With Chloé becoming a B Corp, it raises the question as to whether other Richemont brands will follow suit. Currently, only a few companies (such as Danone) have made it a top-down initiative, requiring regional companies and subsidiaries to join in. “A lot of these conglomerates will start with smaller brands and then try to expand the concept internally,” she explains.

Will The Game Change?

Richemont has long been known for its hard luxury portfolio, which includes brands such as Cartier and Vacheron Constantin. Its fashion and accessories division which includes brands such as Chloé and Dunhill, however, is not on the same scale as its peers LVMH and Kering.

According to the FY22 interim results recently released by Richemont, the ‘Other’ division, which covers its Fashion & Accessories Maisons, reported revenues of 935 million euros as of six months ending 30 September 2021, representing only 10.5 per cent of the Group’s sales and an operating margin of 3.1 per cent, far below the 22.4 per cent and 37.9 of the watch and jewellery divisions.

Philippe Fortunato, former Chief Executive Officer of Givenchy and an LVMH veteran of more than two decades, took over as Chief Executive Officer of Richemont's Fashion & Accessories Maisons in June 2020.

Since his arrival, the division has acquired a new brand (Delvaux), appointed new creative directors to three brands (Alaïa, Chloé, and Montblanc), and reinstalled Jean-Marc Loubier as Chief Executive Officer of Delvaux.

Change is afoot not only within the group, but also without. According to Miss Tweed, American activist hedge fund Third Point recently acquired a stake in Richemont. Artisan Partners, which now owns 1.2 per cent of the company, agrees with Third Point that the company has “significant unrecognised value.” With the involvement of profit-seeking activist investors, Chloe’s purpose-driven model may also be contested in the future.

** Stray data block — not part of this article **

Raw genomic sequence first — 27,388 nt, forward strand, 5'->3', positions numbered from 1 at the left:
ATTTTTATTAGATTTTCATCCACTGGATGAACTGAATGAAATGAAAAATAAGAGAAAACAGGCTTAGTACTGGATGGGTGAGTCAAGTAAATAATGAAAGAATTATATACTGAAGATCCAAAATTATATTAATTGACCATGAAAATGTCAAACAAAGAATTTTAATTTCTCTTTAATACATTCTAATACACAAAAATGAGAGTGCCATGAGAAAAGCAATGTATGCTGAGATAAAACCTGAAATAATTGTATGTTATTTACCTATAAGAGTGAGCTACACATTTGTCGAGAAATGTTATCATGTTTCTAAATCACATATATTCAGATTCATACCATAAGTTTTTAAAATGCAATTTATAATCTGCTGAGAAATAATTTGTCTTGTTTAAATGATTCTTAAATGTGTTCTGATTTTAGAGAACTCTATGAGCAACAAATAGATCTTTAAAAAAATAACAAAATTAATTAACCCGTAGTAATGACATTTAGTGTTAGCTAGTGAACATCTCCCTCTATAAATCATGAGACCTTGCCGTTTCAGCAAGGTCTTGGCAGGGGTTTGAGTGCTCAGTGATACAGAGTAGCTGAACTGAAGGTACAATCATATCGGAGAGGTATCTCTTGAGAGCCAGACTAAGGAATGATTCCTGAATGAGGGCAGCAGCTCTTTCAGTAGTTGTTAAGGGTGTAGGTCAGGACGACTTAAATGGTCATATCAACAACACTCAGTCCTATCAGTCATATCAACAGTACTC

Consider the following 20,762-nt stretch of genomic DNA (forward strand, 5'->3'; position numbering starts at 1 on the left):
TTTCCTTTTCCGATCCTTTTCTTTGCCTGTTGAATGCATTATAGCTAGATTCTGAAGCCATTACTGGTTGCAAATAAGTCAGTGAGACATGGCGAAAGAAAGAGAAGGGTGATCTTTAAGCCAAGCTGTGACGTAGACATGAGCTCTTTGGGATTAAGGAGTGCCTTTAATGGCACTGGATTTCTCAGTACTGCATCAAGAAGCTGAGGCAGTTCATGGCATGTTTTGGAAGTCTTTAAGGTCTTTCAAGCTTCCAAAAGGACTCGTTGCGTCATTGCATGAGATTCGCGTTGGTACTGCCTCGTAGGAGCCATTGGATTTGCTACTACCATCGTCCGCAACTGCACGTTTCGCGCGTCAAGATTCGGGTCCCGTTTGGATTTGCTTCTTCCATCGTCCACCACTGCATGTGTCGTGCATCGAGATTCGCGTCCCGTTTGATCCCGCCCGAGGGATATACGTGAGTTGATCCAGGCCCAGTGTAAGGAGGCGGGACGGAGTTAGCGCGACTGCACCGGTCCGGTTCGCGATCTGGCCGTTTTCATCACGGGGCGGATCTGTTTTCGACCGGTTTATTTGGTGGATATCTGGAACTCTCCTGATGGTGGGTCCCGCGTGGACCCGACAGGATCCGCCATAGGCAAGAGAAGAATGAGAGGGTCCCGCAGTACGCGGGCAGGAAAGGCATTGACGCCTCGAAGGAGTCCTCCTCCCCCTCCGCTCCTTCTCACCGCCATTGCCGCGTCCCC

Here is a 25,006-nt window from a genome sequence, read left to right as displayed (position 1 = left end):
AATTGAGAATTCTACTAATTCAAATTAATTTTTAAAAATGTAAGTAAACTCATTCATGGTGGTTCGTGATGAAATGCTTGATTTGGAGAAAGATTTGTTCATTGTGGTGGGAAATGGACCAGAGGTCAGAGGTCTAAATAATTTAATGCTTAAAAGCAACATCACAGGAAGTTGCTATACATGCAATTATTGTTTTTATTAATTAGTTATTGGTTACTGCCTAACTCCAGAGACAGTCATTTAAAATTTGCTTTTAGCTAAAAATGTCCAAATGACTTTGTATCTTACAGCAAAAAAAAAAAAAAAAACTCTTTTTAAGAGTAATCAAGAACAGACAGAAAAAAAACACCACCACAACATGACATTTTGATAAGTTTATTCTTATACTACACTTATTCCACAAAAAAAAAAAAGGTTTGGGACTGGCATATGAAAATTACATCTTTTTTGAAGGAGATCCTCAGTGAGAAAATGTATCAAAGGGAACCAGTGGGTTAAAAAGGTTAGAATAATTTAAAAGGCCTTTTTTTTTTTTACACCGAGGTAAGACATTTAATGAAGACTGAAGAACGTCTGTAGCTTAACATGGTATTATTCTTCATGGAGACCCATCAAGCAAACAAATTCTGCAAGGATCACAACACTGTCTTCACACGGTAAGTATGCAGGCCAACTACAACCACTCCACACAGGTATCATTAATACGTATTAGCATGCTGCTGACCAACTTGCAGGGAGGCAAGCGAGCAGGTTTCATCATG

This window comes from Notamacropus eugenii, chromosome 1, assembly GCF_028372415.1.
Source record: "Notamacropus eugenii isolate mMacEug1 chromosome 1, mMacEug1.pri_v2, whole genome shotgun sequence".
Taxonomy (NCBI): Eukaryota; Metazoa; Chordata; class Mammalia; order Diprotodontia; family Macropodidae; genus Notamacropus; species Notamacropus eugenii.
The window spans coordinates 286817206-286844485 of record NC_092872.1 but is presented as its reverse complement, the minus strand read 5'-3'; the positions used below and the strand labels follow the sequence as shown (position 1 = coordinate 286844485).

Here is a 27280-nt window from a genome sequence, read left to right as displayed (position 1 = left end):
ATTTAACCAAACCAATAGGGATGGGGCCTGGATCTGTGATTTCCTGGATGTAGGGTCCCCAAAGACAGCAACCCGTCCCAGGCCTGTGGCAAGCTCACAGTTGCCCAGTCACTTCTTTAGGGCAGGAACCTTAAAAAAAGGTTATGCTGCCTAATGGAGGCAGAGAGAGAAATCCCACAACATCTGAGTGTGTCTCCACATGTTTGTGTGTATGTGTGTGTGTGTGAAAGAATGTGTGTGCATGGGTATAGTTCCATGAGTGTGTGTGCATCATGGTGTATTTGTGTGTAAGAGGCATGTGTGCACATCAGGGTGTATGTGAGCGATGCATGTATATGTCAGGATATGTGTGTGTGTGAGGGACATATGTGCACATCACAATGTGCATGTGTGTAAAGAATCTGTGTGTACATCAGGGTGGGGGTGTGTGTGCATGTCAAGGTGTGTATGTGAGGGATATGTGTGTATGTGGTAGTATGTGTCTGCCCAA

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Richemont has a dual-class share structure, with its Founder and Chairman Johann Rupert owning 9.1 per cent of Class B shares but more than half of the voting rights, implying that the traditional activist investor playbook may not work well in Richemont. However, Jean-Philippe Bertschy, an analyst at the private banking firm Vontobel, told Reuters, “This is a very interesting, not to say promising, development. Some external pressure is always healthy.” He also stated that Third Point and Artisan Partners were just the tip of the iceberg when it came to pressure.

According to David Samra, Managing Director of Artisan Partners, the key source of Richemont's undervaluation is its loss-making e-commerce business, specifically Yoox Net-A-Porter. These shareholders are likely to press Richemont to divest its e-commerce business and revise its succession strategy.

Richemont was the first of the luxury conglomerates to recognise the luxury e-commerce opportunity. In 2015, Rupert stated at the Financial Times’ summit in Monte Carlo that the future of luxury retail lay both online and offline. Now, the opportunity of luxury e-commerce is evident to all. But YNAP, which was the backbone of Richemont’s e-commerce division, is now up for sale.

This same concern can also be applied to Chloé, which is planning to change its business model. Although digitalisation is as much of a trend as ESG, can previous efforts be sustained when they begin to impede the company's profitability?

The situation at Danone paints a bleak picture of this, as Artisan Partners, also Danone's third largest shareholder, and Bluebell Capital, another activist investor, have asked for the departure of Emmanuel Faber, the group's former Chief Executive. During Faber's tenure, he led the group's subsidiaries to apply for B Corp Certification in line with his belief in sustainability, but he faced criticism for underperformance. Faber eventually stepped down in March this year.

Chloé's move is admirable, both at Richemont and in wider the fashion industry. However, the value of its B Corp certification must be demonstrated beyond being a feel-good status. While vision is commendable, can it really thrive in today’s capitalist and profit-driven society?